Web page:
A Modern Guide to Chinese Herbal Medicine

Dec 09, 2019

by Macey Wolfer

Traditional Chinese medicine (TCM for short) is not all ancient history. Practices like tai chi, acupuncture and superfood herbs have been used for centuries in China to restore balance in the body, and the rest of the world is finally waking up to the benefits of these ancient practices that can help alleviate all of the stress of modern life. Phone-induced headaches, stress, and sleeplessness included.

As the benefits of TCM are vast, it can be overwhelming — not to mention time consuming — to sift through all the information available and contextualize it for modern life. So to break it down in its simplest terms: TCM is all about normalizing imbalanced energy to heal the body. Read on to discover just how this philosophy can be applied to your modern routine — no degree in history necessary. 

 

Basics of Chinese Herbal Medicine 

TCM is rooted in balancing Yin and Yang — two opposing forces of energy — and all of its practices and remedies are designed with this in mind. In TCM, there are five elements that make up the human body: fire, earth, metal, water, and wood. Fire is for the heart and small intestine, the earth is for the stomach and spleen, metal is for the lung and large intestine, water is for the kidney and urinary tract, and wood is for the liver and gallbladder. Each of these organs is also governed by either Yin or Yang, and all are constantly in flux to work to keep your body in a state of harmony. 

If something is off-balance, acupuncture and herbs are used to restore well-being. Herbs are also classified into five tastes that correspond with the elements — salty, sweet, bitter, pungent, and sour — and are chosen based on the corresponding element in the body needing repair. So, let’s dive into a few of the ingredients that are best suited to solving 21st-century problems. 

 

Modern Ways to Use Chinese Herbal Medicine

Many of the conditions TCM is designed to treat have hung around in the modern world and these ancient herbs can still be used to alleviate them:

Dampness 

Dampness is a concept in TCM where the body is sluggish and clammy. This can sometimes manifest as bloating and low energy — basically that general blah feeling you might get after a week or two of over-indulging and not getting enough sleep. It is not recommended to be damp or dry (dehydrated), it’s ideal to achieve a balance. This balance is key for healthy hydration and getting rid of that uncomfortable bloating.

Hops flower is one of the Chinese herbal medicines used to clear dampness from the body. Hops flowers are bitter and pungent, two tastes suggested for promoting blood circulation and removing blood stasis. Hops are considered useful for stress, anxiety, eczema, cramps, and other conditions. Traditionally, Hops flowers were ingested in tinctures, teas, or through fermentation (we’re looking at you, beer). Today, they’ve been formulated into supplements and wellness stacks, where they are paired with other ingredients chosen to help target the body’s imbalances.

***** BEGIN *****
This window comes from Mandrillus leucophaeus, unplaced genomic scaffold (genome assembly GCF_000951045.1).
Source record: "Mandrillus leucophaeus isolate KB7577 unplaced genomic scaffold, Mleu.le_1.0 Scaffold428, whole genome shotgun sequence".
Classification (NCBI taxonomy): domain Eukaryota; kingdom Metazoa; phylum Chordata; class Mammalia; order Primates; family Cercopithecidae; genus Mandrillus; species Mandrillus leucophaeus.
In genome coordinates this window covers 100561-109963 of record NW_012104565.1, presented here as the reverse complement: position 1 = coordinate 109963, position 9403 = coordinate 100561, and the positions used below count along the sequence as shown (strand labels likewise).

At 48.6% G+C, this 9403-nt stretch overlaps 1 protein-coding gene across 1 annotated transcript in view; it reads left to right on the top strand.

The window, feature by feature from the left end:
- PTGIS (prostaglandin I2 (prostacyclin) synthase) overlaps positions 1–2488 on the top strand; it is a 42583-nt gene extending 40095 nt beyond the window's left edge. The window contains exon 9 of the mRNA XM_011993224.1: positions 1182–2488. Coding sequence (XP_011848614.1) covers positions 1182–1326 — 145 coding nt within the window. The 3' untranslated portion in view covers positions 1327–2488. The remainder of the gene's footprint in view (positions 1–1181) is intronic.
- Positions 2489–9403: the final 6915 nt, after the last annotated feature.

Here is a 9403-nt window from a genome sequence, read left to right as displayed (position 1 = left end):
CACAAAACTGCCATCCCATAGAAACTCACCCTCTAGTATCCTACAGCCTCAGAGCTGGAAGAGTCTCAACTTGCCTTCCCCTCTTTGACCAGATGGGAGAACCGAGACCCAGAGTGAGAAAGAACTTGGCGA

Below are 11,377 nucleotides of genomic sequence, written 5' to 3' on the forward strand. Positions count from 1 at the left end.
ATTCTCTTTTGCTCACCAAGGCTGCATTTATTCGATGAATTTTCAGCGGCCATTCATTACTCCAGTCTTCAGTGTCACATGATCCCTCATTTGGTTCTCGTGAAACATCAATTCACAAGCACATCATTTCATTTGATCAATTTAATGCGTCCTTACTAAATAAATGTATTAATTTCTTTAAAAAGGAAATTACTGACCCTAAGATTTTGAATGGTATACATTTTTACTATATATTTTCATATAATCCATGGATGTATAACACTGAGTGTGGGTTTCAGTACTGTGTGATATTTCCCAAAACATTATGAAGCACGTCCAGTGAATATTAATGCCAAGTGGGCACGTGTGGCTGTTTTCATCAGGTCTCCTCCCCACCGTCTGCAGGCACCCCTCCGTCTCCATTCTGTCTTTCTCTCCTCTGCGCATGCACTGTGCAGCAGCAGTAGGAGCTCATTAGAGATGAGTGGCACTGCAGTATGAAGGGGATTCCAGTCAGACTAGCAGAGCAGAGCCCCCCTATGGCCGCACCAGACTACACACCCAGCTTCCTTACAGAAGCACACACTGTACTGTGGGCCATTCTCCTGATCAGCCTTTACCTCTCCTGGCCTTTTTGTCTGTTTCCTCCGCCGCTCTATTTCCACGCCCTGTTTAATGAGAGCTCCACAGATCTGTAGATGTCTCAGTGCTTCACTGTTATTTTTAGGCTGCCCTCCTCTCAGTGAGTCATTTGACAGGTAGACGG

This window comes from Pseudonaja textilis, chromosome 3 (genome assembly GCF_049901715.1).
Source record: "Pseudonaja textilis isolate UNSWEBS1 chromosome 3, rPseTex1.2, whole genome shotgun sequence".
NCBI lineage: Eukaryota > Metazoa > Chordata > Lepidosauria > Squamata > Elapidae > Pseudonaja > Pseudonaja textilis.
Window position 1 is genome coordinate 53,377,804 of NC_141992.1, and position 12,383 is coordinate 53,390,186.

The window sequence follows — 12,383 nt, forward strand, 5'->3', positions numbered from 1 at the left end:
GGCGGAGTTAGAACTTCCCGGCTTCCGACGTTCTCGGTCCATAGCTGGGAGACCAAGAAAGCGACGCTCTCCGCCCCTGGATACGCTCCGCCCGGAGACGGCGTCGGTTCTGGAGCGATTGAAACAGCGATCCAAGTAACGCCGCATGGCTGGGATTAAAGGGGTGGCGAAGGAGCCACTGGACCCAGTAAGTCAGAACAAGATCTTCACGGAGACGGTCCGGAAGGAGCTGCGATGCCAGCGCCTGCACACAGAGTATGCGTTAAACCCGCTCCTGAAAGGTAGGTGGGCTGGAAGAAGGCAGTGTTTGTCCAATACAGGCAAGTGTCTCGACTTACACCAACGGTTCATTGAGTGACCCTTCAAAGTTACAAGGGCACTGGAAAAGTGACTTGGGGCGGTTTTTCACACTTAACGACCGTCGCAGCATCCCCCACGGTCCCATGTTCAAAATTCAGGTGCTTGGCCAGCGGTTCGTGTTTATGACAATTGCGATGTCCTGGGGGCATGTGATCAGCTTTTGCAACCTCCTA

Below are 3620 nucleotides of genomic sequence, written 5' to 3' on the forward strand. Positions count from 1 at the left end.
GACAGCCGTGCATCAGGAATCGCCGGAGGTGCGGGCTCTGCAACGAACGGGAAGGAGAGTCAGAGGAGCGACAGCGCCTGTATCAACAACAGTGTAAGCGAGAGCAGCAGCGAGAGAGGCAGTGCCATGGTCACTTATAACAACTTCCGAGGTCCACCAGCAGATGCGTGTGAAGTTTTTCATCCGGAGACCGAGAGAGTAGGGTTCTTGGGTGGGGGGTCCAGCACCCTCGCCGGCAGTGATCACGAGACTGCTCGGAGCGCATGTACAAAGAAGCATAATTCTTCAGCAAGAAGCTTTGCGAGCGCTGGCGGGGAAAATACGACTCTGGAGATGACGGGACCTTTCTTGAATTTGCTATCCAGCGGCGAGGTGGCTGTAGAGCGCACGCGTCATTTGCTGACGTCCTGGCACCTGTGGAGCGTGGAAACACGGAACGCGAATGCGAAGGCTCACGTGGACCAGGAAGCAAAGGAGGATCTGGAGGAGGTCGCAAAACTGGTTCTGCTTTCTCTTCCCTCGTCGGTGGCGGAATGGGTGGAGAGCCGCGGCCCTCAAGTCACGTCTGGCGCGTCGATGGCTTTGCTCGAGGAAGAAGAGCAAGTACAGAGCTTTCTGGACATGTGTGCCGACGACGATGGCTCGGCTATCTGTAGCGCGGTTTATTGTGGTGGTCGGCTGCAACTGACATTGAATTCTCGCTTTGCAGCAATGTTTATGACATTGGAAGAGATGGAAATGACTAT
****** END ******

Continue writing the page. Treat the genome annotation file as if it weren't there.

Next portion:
Qi Deficiency 

Qi deficiency is a lack of the body’s vital energy — something that not getting enough sleep or feeling constantly stressed out at work can easily zap. Low qi levels can look a lot like burnout, think low energy, fatigue and even getting sick. Tai chi, acupuncture, and herbs may all help with Qi deficiency. 

Lion’s Mane mushrooms are one of the most popular herbs used in Chinese herbal medicine to treat qi deficiency. In TCM, Lion’s Mane is suggested to help the liver, lung, spleen, heart, and kidneys. Lion’s Mane is also believed to restore balance to the body. It’s been suggested to promote healthy digestion, improve vigor, and increase overall strength and energy.  These mushrooms can be eaten raw or cooked or drank in tea. Many health supplements also include Lion’s Mane to combat a variety of afflictions. For a full look at the impressive list of benefits associated with the king of mushrooms, check out our guide to Lion’s Mane

Unbalanced Inner Temperature

Balancing “cool” (Yin) and “hot” (Yang) foods is a crucial aspect of TCM. Our bodies respond to everything we consume, so to achieve balance in your mind, body, and qi, we need a variety of foods that contrast one another in their effects to keep the body in balance on a daily basis. Yin foods include soy products, meats like crab and duck, cold drinks, green tea, and watermelon, among others. Some Yang foods include chicken, pork, eggs, alcoholic drinks, ginger, and cinnamon. 

Green tea, for example, is a cooling Yin drink. Green tea contains a lot of the amino acid L-theanine, which may modulate some brain functions. With its restorative and cooling effects, L-theanine may support stress relief and have calming effects. 

 

Final Thoughts 

As you’ve just learned, there are tons of ways you can incorporate TCM’s concept of balancing Yin and Yang in the body in your everyday life. But you don’t need to keep a medicine cabinet full of separate herbs you can tap into if you’re feeling a qi imbalance, damp or dry, as modern brands like us here at FOCL are combining the best of these ingredients into a single supplement stack that can be taken in no time at all. Our FOCL Day supplement stack features each of the herbs we just walked you through, along with CBD (the benefits of which is also thought to have been enjoyed by the ancient Chinese). So you can say goodbye to sluggishness, brain fog, and fatigue for good. 

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Macey is a freelance writer from Seattle. She's passionate about cannabis, music and animals and is always trying to learn more about the world.

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